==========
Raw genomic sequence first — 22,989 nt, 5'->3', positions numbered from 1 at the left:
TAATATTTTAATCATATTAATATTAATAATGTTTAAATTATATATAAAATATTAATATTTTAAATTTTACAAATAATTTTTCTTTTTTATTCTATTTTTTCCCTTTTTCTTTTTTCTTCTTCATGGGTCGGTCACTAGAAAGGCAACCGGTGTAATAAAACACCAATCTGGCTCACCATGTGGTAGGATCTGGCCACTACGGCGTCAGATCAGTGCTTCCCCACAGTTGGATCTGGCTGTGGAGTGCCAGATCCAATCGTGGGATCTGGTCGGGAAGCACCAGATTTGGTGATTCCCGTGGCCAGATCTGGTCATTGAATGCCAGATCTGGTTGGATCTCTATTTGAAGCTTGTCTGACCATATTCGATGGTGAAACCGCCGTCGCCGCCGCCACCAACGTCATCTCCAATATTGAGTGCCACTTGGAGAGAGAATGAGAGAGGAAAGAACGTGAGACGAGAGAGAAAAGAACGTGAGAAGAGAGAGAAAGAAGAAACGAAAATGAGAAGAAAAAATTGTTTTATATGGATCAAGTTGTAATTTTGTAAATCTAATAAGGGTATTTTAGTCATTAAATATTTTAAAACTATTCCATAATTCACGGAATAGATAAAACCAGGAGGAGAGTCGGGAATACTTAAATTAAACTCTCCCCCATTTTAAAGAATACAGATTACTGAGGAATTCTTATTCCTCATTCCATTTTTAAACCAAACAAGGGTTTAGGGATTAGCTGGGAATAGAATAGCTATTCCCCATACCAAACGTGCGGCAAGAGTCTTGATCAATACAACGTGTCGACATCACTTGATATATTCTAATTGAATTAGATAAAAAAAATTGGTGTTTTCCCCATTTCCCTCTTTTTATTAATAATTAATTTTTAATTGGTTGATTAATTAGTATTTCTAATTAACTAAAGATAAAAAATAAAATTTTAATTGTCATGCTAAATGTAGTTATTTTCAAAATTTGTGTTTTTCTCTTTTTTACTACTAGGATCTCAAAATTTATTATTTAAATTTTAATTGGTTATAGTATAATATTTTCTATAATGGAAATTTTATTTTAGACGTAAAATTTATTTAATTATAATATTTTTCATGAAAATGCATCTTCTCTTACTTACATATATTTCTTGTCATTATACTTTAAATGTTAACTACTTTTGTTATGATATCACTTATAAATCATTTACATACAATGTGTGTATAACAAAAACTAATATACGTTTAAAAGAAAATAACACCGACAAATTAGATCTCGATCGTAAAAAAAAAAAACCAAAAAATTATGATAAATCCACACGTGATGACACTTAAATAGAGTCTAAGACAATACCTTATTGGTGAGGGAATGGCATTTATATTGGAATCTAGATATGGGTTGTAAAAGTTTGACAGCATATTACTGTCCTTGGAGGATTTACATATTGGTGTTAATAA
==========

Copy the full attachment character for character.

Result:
Raw genomic sequence first — 22,989 nt, 5'->3', positions numbered from 1 at the left:
TAATATTTTAATCATATTAATATTAATAATGTTTAAATTATATATAAAATATTAATATTTTAAATTTTACAAATAATTTTTCTTTTTTATTCTATTTTTTCCCTTTTTCTTTTTTCTTCTTCATGGGTCGGTCACTAGAAAGGCAACCGGTGTAATAAAACACCAATCTGGCTCACCATGTGGTAGGATCTGGCCACTACGGCGTCAGATCAGTGCTTCCCCACAGTTGGATCTGGCTGTGGAGTGCCAGATCCAATCGTGGGATCTGGTCGGGAAGCACCAGATTTGGTGATTCCCGTGGCCAGATCTGGTCATTGAATGCCAGATCTGGTTGGATCTCTATTTGAAGCTTGTCTGACCATATTCGATGGTGAAACCGCCGTCGCCGCCGCCACCAACGTCATCTCCAATATTGAGTGCCACTTGGAGAGAGAATGAGAGAGGAAAGAACGTGAGACGAGAGAGAAAAGAACGTGAGAAGAGAGAGAAAGAAGAAACGAAAATGAGAAGAAAAAATTGTTTTATATGGATCAAGTTGTAATTTTGTAAATCTAATAAGGGTATTTTAGTCATTAAATATTTTAAAACTATTCCATAATTCACGGAATAGATAAAACCAGGAGGAGAGTCGGGAATACTTAAATTAAACTCTCCCCCATTTTAAAGAATACAGATTACTGAGGAATTCTTATTCCTCATTCCATTTTTAAACCAAACAAGGGTTTAGGGATTAGCTGGGAATAGAATAGCTATTCCCCATACCAAACGTGCGGCAAGAGTCTTGATCAATACAACGTGTCGACATCACTTGATATATTCTAATTGAATTAGATAAAAAAAATTGGTGTTTTCCCCATTTCCCTCTTTTTATTAATAATTAATTTTTAATTGGTTGATTAATTAGTATTTCTAATTAACTAAAGATAAAAAATAAAATTTTAATTGTCATGCTAAATGTAGTTATTTTCAAAATTTGTGTTTTTCTCTTTTTTACTACTAGGATCTCAAAATTTATTATTTAAATTTTAATTGGTTATAGTATAATATTTTCTATAATGGAAATTTTATTTTAGACGTAAAATTTATTTAATTATAATATTTTTCATGAAAATGCATCTTCTCTTACTTACATATATTTCTTGTCATTATACTTTAAATGTTAACTACTTTTGTTATGATATCACTTATAAATCATTTACATACAATGTGTGTATAACAAAAACTAATATACGTTTAAAAGAAAATAACACCGACAAATTAGATCTCGATCGTAAAAAAAAAAAACCAAAAAATTATGATAAATCCACACGTGATGACACTTAAATAGAGTCTAAGACAATACCTTATTGGTGAGGGAATGGCATTTATATTGGAATCTAGATATGGGTTGTAAAAGTTTGACAGCATATTACTGTCCTTGGAGGATTTACATATTGGTGTTAATAA